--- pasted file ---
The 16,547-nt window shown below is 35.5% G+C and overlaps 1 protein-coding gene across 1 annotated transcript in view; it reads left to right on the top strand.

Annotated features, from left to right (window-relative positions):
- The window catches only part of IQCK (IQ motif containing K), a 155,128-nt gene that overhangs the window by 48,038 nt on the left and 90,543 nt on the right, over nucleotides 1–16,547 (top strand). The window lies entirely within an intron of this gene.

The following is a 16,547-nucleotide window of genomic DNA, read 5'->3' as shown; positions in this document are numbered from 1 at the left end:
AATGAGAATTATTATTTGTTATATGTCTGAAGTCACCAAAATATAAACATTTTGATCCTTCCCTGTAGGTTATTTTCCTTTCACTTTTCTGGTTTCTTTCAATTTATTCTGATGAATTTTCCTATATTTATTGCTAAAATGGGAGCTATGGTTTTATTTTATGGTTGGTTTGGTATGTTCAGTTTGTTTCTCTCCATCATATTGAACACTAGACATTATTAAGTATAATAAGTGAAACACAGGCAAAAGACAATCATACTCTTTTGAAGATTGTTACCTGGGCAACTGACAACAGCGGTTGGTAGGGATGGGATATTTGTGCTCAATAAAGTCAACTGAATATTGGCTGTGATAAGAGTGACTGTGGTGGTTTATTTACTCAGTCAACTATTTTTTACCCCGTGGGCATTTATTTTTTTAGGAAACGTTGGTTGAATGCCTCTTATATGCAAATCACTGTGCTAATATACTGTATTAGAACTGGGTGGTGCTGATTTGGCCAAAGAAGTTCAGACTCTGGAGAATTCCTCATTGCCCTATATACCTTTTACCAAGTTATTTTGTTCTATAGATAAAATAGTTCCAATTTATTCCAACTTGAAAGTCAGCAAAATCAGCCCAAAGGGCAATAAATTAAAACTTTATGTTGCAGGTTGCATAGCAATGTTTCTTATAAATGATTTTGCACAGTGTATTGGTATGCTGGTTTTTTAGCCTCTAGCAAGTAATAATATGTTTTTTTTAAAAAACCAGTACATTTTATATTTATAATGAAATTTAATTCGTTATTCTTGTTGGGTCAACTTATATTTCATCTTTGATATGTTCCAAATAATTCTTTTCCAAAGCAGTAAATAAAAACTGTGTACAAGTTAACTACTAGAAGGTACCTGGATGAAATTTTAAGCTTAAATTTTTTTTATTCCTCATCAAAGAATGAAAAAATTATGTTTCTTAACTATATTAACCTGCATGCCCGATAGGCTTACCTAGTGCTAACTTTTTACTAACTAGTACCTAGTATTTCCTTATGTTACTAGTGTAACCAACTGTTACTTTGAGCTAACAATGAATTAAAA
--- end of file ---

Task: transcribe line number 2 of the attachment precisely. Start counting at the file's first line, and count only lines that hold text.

Annotated features, from left to right (window-relative positions):